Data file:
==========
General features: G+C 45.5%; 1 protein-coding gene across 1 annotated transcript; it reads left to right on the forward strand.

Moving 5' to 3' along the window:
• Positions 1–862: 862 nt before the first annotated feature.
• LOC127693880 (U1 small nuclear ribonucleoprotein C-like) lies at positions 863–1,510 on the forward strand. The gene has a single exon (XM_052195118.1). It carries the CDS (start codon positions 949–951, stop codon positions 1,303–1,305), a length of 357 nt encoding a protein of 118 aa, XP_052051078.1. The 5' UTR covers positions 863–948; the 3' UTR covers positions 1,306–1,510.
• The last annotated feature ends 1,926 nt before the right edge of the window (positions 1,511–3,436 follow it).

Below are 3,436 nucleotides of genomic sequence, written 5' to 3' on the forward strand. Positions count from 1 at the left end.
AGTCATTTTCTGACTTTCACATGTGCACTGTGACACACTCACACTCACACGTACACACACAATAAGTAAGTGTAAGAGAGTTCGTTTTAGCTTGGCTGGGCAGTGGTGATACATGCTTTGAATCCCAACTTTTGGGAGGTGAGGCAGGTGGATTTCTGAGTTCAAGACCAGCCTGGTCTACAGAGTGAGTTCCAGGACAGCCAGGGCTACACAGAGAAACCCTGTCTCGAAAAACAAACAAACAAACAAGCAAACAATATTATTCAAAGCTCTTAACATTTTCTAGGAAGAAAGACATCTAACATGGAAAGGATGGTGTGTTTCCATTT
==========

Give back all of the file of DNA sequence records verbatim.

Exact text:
General features: G+C 45.5%; 1 protein-coding gene across 1 annotated transcript; it reads left to right on the forward strand.

Moving 5' to 3' along the window:
• Positions 1–862: 862 nt before the first annotated feature.
• LOC127693880 (U1 small nuclear ribonucleoprotein C-like) lies at positions 863–1,510 on the forward strand. The gene has a single exon (XM_052195118.1). It carries the CDS (start codon positions 949–951, stop codon positions 1,303–1,305), a length of 357 nt encoding a protein of 118 aa, XP_052051078.1. The 5' UTR covers positions 863–948; the 3' UTR covers positions 1,306–1,510.
• The last annotated feature ends 1,926 nt before the right edge of the window (positions 1,511–3,436 follow it).

Below are 3,436 nucleotides of genomic sequence, written 5' to 3' on the forward strand. Positions count from 1 at the left end.
AGTCATTTTCTGACTTTCACATGTGCACTGTGACACACTCACACTCACACGTACACACACAATAAGTAAGTGTAAGAGAGTTCGTTTTAGCTTGGCTGGGCAGTGGTGATACATGCTTTGAATCCCAACTTTTGGGAGGTGAGGCAGGTGGATTTCTGAGTTCAAGACCAGCCTGGTCTACAGAGTGAGTTCCAGGACAGCCAGGGCTACACAGAGAAACCCTGTCTCGAAAAACAAACAAACAAACAAGCAAACAATATTATTCAAAGCTCTTAACATTTTCTAGGAAGAAAGACATCTAACATGGAAAGGATGGTGTGTTTCCATTT